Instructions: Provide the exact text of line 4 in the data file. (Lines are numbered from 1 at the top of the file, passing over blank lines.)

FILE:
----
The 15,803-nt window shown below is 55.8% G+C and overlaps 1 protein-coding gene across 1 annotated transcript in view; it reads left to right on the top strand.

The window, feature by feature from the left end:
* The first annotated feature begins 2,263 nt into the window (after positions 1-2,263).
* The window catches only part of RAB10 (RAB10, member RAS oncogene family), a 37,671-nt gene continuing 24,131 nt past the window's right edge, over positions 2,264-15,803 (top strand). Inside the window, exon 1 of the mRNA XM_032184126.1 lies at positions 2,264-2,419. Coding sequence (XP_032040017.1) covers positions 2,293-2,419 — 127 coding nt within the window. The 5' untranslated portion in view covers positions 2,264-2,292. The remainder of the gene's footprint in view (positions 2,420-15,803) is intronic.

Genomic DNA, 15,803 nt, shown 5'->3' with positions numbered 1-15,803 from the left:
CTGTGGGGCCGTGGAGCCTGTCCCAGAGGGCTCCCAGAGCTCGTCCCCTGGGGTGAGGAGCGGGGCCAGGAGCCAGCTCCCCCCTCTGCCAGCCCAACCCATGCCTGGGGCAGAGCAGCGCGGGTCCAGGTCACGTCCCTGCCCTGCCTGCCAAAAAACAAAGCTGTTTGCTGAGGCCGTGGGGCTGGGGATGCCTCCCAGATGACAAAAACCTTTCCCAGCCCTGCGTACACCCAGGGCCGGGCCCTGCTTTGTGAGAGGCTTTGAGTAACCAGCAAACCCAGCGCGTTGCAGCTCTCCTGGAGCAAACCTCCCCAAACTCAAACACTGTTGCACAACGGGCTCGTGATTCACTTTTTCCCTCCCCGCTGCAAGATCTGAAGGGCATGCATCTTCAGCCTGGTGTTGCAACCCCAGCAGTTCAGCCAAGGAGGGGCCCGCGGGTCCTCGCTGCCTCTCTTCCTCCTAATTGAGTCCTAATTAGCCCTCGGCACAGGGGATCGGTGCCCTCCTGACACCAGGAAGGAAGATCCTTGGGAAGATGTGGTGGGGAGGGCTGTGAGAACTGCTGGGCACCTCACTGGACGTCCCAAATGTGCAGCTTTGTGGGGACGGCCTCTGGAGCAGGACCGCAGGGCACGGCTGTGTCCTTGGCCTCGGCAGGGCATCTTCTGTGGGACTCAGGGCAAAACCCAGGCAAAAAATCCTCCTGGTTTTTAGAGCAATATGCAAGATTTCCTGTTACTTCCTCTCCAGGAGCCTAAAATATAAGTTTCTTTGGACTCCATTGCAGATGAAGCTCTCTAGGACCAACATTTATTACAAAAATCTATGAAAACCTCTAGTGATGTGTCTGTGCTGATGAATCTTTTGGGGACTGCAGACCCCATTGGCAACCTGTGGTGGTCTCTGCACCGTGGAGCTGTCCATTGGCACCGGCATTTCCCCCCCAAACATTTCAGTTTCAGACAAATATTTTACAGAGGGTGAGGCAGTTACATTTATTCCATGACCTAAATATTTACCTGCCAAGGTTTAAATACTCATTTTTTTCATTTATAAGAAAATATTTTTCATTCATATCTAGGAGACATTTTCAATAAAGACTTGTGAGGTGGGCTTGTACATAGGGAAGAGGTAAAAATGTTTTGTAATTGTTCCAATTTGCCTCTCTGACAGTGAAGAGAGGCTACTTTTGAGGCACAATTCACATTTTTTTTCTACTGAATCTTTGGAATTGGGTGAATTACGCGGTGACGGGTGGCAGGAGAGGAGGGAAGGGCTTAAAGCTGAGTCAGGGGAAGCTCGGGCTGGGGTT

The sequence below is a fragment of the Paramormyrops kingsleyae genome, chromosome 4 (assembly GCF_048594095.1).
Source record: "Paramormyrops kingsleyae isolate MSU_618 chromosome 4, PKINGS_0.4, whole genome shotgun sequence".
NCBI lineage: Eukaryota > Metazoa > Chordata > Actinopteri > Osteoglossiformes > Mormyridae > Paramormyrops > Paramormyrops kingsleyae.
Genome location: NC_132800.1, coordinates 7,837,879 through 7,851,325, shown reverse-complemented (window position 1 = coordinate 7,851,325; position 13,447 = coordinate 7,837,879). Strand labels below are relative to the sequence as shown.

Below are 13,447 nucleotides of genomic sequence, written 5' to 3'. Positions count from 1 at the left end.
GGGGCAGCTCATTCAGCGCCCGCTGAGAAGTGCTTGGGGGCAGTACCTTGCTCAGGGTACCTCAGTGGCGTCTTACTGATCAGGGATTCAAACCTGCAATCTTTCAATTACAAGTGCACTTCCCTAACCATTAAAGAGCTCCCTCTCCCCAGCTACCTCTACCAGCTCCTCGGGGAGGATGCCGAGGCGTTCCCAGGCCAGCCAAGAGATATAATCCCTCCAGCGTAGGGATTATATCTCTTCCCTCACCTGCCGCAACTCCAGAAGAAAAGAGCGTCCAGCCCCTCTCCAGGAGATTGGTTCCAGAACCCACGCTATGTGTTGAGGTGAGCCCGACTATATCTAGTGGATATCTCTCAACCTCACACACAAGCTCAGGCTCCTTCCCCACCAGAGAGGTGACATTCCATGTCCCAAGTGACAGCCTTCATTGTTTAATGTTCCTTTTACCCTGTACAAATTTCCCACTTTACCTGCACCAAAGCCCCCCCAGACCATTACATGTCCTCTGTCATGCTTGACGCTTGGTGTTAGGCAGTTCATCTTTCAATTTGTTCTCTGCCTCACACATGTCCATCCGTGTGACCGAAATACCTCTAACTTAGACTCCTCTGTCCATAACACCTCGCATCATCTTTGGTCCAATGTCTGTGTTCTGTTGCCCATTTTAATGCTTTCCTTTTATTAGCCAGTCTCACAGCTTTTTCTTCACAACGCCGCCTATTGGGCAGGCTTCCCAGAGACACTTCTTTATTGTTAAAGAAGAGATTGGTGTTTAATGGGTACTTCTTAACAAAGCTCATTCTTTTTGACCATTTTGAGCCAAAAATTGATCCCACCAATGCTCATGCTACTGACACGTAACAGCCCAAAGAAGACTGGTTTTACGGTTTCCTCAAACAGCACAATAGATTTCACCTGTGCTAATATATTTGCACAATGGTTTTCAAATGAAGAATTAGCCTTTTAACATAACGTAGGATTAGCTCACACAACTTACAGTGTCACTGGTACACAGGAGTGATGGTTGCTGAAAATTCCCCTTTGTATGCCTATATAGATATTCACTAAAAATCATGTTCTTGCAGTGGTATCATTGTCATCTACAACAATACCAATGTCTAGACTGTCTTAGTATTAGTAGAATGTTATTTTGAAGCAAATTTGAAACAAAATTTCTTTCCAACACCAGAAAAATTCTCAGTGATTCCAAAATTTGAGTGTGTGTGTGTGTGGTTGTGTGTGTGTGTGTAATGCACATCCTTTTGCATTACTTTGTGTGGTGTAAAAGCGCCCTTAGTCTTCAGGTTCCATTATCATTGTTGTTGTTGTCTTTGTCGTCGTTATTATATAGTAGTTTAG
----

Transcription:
* The window catches only part of RAB10 (RAB10, member RAS oncogene family), a 37,671-nt gene continuing 24,131 nt past the window's right edge, over positions 2,264-15,803 (top strand). Inside the window, exon 1 of the mRNA XM_032184126.1 lies at positions 2,264-2,419. Coding sequence (XP_032040017.1) covers positions 2,293-2,419 — 127 coding nt within the window. The 5' untranslated portion in view covers positions 2,264-2,292. The remainder of the gene's footprint in view (positions 2,420-15,803) is intronic.